A controversial British antigravity device is to be investigated by the government's National Space Centre, according to reports. If the technology really works, it would be able to counteract the force of gravity using only electrical power, permitting the easy building of Jetsons-style flying cars or hoverships and hugely simplifying space travel.
The kit in question is the "Emdrive" - brainchild of engineer Roger Shawyer - which some readers may already be familiar with. It supposedly works by generating high-power microwaves within a special closed wave guide. Somehow or other - it's to do with relativity, according to Shawyer - the microwaves push harder on one end of the tin than the other, causing a thrust to be generated from nothing more than electrical power - no reaction mass required.
Naturally a lot of people assert that this is bunk. In particular, Dr John Costella, Aussie physicist and expert on relativistic electrodynamics - the very stuff which is supposed to make the Emdrive work - says it's a fraud, and also uses (pdf) ugly words like "crackpot" and "charlatan". On the other side of the coin, Shawyer is a bona-fide Fellow of the Royal Aeronautical Society (we checked with them) - which would normally indicate status as a flying-stuff boffin of some substance.
The Emdrive has already received funding and investigation from the British government in the last few years, and Shawyer has built a demonstration unit which appears to generate enough thrust to rotate itself on an air bearing (see the vid above). He says that more powerful second-generation kit using superconducting niobium wave cavities cooled by liquid helium would be able to generate much more powerful forces - lifting tonnes per kilowatt put in.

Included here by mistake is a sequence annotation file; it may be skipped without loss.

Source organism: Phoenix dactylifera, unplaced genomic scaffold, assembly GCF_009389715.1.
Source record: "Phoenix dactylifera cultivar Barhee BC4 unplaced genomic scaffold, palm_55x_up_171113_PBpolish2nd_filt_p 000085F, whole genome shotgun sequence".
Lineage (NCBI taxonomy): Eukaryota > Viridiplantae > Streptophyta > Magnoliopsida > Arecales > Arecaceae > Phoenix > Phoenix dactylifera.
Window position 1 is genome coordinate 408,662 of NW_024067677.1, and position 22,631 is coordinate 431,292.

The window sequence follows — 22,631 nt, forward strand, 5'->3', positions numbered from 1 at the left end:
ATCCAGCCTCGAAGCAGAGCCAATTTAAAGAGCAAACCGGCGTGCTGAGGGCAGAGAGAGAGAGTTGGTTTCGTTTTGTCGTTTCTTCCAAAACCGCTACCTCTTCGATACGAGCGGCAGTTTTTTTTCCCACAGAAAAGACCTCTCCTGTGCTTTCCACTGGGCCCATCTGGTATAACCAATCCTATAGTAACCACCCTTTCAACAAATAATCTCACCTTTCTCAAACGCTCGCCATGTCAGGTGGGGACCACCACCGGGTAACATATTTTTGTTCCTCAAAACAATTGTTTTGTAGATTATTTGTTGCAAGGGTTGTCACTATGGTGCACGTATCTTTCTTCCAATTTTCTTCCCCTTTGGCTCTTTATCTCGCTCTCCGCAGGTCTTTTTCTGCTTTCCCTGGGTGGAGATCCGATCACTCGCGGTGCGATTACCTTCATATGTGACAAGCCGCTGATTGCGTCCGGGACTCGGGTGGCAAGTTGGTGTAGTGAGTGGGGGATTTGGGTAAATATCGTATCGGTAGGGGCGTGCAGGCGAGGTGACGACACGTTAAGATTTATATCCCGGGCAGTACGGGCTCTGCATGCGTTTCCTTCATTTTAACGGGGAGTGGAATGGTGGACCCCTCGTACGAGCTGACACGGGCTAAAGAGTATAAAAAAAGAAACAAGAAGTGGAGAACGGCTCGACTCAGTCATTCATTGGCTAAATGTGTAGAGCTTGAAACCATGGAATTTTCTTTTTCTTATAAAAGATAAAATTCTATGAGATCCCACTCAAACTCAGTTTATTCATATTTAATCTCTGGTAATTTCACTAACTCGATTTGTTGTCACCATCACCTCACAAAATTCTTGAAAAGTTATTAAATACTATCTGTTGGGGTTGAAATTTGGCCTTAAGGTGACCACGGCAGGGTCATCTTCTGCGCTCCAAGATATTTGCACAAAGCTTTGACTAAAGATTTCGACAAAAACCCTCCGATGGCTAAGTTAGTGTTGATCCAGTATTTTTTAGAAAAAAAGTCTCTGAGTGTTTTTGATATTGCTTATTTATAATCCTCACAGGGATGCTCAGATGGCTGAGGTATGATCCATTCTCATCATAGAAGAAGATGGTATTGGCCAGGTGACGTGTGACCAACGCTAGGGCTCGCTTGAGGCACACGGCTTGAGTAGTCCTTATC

One might think that this would enable mighty electric spaceships to flit easily between the planets - but, interestingly, Shawyer denies this. He says that the thrust drops off rapidly once the generator starts moving along the line of thrust, so that the kit would really only be of much use to nullify an opposing force - for instance that of gravity. Your spaceship would find getting away from Earth much easier, but it would still need some other propulsion in order to pick up speed: your car or yacht could easily float in midair using only a horsepower or two to hold itself up (plus the power needed for the liquid-helium chiller gear) but it would need jets or props to move along.
Sadly for all those still waiting for their antigrav car, sky yacht, cheap and easy space launch etc. it seems quite likely that it's all a load of cobblers. But not everybody is convinced of this: Flight International reports that a deputy director at the British National Space Centre - the nearest thing the UK has to a government space agency - envisages a "workshop" on the Emdrive next year. Shawyer has been exhibiting his kit at the European Air and Space Conference in Manchester this week. ®